How does the driving model work?
- We have built our own proprietary model for predicting and calculating drive times.
- This is built around peak and off-peak hours, rather than real-time traffic data, in order to provide reliable, consistent results.
- Peak hours - 07:00-10:00 and 16:00-19:00
- We take into account the time needed to walk to and from the road and the actual address, providing a true human routing system.
- The model itself takes a range of data sets such as OpenStreetMap and country-specific data, and then constructs speed profiles based around road types, the surrounding area, and features of the road itself.
- These speed profiles are then benchmarked on test maps, fine-tuned, and then set live.
- Once live, the models are regularly re-tested and updated.
Process in detail
- The map is broken down into urban and rural areas at a detailed local level, using data such as municipality limit shapes and speed limits
- The final areas are: Rural, Village, Town, Urban, City, Extra Urban, Dense Urban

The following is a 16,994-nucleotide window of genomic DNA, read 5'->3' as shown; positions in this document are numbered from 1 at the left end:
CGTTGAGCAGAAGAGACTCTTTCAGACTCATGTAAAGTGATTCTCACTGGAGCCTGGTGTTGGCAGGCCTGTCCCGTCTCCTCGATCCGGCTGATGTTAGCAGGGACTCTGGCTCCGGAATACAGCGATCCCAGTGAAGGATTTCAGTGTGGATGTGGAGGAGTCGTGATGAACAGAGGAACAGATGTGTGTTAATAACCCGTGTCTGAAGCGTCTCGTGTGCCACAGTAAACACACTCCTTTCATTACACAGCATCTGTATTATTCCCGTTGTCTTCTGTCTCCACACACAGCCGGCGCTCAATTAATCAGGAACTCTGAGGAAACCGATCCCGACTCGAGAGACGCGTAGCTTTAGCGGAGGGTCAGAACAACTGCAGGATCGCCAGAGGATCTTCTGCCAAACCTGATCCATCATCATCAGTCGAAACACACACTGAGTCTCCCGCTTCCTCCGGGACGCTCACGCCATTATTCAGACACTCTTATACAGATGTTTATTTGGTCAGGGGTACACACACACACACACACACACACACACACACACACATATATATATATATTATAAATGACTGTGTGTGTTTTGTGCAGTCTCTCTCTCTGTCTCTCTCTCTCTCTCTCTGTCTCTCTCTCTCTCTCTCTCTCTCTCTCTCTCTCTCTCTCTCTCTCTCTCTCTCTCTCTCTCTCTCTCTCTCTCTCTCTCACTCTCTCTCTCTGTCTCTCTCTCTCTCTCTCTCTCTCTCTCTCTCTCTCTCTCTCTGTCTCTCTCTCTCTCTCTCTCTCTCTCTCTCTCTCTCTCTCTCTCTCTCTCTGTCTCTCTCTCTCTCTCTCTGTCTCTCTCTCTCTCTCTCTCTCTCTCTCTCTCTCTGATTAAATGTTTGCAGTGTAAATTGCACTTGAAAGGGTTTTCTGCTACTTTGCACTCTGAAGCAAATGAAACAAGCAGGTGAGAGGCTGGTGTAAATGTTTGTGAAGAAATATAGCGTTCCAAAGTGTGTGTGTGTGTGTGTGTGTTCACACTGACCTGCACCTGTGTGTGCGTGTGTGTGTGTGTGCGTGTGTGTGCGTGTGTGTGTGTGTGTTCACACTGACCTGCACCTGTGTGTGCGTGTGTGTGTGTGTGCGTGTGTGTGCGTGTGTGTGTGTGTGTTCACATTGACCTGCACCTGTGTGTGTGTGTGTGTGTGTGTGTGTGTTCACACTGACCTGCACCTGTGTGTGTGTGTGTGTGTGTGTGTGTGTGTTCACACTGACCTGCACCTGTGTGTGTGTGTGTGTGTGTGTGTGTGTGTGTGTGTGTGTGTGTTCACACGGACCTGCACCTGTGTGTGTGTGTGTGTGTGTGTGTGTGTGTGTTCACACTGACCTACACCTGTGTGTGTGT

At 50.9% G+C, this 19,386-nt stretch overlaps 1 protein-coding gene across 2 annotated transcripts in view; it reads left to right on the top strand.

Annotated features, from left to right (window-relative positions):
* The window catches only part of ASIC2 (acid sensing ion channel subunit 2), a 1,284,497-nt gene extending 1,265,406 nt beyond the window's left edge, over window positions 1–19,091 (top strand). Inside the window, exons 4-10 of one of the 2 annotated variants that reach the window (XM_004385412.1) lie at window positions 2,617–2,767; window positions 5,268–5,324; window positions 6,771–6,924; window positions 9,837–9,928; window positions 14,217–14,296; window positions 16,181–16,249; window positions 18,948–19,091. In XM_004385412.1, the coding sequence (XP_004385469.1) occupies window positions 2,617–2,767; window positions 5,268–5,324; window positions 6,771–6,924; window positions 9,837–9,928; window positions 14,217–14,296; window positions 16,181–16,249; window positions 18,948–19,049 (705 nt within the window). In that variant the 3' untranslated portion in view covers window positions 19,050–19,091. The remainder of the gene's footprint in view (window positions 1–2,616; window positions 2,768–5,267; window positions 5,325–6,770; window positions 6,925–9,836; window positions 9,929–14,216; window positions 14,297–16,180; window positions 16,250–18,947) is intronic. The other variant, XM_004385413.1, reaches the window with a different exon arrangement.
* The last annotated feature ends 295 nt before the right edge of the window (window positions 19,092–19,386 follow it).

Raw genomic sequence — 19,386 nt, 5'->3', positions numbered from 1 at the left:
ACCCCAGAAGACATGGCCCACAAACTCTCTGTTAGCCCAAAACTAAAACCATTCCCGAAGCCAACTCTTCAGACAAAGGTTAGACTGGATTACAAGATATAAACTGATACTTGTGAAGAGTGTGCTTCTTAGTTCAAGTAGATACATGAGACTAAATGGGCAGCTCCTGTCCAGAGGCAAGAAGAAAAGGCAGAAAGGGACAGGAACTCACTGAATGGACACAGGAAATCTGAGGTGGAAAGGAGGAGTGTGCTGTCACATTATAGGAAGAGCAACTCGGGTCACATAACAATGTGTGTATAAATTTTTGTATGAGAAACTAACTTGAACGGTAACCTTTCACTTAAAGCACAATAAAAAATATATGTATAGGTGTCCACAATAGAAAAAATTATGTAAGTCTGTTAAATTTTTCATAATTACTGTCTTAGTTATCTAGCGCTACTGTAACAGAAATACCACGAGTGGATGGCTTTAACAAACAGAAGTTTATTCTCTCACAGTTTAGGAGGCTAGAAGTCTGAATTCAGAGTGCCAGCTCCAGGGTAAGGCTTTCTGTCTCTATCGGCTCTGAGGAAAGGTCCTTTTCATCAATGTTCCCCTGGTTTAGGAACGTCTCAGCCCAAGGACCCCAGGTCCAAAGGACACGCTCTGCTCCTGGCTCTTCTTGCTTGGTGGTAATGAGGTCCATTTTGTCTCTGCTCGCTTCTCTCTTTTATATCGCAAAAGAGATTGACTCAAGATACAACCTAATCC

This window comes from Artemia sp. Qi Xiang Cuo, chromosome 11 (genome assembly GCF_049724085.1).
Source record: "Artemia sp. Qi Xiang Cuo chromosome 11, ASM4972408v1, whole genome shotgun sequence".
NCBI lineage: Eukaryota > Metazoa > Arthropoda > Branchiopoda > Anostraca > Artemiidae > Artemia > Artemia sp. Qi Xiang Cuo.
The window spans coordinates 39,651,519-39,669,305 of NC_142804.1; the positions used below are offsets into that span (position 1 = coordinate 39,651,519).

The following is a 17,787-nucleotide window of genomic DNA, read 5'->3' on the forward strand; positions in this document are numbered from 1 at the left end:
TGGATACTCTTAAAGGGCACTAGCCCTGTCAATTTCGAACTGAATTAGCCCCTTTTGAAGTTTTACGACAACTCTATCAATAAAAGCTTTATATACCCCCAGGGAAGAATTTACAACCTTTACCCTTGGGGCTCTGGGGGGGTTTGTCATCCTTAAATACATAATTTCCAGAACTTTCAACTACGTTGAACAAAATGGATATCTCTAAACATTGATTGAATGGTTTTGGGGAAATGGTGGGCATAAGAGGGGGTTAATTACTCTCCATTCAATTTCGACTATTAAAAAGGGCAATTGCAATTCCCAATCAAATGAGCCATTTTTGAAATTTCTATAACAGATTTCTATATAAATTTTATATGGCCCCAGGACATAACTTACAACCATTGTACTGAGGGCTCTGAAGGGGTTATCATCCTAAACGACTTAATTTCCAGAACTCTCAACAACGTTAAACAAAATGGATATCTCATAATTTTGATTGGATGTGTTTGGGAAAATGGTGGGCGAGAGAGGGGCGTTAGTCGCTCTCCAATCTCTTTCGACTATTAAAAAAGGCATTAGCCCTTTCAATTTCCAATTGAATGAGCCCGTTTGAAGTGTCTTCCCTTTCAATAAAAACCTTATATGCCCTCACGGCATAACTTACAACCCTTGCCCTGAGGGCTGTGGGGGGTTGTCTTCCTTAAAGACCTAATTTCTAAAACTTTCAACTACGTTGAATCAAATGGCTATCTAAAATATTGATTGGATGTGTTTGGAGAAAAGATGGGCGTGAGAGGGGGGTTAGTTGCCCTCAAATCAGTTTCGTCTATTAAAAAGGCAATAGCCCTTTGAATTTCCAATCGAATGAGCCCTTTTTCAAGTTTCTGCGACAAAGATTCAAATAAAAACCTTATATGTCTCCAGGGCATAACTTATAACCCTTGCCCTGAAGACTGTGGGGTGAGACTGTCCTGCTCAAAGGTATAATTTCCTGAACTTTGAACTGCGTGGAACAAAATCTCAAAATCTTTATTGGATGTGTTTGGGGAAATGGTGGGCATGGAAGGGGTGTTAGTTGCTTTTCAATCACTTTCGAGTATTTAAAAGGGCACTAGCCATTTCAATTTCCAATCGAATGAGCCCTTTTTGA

- All roads are tagged with a road type, e.g residential, tertiary, trunk, motorway, etc.
- A library of representative trip samples is built
- Statistical modelling techniques are applied to build speed profiles for all combinations of road types and area, including the density of different connecting road types
- A test map is built
- The speed profiles are applied to real-world routes, taking into account map features such as traffic lights and zebra crossings, and peak and off-peak times
- Where appropriate, driving routes are book-ended with walking to represent how people actually travel, rather than simply ‘snapping’ to or from the nearest road
- Drive time predictions are tested extensively against a number of real-world routes and actual journeys
- The results of these tests are used to fine-tune the algorithm and speed profiles
- The model goes live, and is then regularly tested and benchmarked, and updated where appropriate